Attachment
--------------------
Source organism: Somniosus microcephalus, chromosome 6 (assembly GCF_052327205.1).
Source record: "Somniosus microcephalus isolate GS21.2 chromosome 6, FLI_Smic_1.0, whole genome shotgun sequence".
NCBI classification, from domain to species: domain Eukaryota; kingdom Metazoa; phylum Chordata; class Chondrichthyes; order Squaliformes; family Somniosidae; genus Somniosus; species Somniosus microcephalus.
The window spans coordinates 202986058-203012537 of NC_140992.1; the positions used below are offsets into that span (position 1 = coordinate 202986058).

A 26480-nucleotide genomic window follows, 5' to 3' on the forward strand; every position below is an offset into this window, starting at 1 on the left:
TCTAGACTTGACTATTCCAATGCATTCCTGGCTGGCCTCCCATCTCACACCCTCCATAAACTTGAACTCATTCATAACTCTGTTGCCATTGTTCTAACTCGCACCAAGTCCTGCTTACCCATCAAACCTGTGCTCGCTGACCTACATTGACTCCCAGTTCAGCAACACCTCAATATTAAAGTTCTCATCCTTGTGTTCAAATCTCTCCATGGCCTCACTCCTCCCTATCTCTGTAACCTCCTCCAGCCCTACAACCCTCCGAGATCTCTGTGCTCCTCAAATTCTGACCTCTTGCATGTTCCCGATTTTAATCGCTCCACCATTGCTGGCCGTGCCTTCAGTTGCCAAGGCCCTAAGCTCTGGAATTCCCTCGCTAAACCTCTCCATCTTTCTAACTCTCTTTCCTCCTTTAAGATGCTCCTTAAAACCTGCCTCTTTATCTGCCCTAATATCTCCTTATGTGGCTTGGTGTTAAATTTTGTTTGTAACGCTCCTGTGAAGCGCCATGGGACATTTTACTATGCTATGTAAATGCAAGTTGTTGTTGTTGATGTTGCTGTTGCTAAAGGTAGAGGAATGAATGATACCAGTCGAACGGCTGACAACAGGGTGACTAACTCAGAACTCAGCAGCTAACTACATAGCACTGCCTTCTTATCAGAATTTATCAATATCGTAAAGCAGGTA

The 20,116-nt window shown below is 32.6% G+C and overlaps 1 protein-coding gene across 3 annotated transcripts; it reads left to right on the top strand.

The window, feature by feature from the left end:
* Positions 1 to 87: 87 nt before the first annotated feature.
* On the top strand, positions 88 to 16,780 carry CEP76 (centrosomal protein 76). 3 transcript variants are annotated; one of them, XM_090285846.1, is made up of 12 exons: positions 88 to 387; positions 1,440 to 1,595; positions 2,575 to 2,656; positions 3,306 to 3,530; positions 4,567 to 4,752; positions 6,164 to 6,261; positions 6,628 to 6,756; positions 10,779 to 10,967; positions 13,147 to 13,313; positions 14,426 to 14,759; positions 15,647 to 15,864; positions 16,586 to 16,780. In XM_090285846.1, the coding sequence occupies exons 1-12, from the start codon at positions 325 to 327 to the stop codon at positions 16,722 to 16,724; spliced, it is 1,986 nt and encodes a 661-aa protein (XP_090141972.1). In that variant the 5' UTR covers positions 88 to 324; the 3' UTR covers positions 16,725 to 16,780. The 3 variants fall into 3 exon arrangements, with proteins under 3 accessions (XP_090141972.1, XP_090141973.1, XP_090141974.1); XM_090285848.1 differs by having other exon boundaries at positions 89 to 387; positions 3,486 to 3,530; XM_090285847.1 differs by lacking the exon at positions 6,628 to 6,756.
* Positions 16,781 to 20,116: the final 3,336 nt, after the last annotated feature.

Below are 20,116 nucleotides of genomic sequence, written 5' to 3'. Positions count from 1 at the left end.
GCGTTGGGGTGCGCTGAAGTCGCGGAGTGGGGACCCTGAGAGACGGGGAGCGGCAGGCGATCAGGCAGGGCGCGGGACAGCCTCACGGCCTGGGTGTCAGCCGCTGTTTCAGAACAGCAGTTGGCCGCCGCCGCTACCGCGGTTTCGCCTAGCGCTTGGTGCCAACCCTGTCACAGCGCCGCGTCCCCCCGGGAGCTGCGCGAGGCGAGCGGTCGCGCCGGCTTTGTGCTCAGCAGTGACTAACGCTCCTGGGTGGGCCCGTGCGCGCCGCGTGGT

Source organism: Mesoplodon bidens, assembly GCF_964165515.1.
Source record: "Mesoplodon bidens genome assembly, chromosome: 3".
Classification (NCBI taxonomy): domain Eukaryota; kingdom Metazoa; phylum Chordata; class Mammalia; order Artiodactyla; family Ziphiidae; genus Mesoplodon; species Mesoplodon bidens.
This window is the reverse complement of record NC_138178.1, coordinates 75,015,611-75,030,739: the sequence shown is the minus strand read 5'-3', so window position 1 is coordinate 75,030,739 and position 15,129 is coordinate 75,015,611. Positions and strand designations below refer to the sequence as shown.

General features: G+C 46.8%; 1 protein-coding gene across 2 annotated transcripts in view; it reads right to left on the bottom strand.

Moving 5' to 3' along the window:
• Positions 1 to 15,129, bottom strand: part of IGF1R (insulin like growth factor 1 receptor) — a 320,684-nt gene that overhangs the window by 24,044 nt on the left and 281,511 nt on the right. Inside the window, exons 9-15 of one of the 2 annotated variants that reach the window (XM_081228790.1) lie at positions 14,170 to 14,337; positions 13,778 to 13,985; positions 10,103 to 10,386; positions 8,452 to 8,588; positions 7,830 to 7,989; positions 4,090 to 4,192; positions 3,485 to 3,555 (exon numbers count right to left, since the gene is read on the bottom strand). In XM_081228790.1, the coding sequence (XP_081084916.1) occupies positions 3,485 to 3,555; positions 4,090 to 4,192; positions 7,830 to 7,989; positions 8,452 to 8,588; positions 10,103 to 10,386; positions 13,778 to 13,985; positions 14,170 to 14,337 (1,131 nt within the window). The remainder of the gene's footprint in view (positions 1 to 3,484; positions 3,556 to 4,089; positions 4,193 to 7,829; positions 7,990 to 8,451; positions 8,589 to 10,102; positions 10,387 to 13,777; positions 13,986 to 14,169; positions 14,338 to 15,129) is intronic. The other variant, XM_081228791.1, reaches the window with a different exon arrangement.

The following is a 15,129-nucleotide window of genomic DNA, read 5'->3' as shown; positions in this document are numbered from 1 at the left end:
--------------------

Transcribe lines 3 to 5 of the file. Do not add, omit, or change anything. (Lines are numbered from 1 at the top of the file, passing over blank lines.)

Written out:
NCBI classification, from domain to species: domain Eukaryota; kingdom Metazoa; phylum Chordata; class Chondrichthyes; order Squaliformes; family Somniosidae; genus Somniosus; species Somniosus microcephalus.
The window spans coordinates 202986058-203012537 of NC_140992.1; the positions used below are offsets into that span (position 1 = coordinate 202986058).

A 26480-nucleotide genomic window follows, 5' to 3' on the forward strand; every position below is an offset into this window, starting at 1 on the left: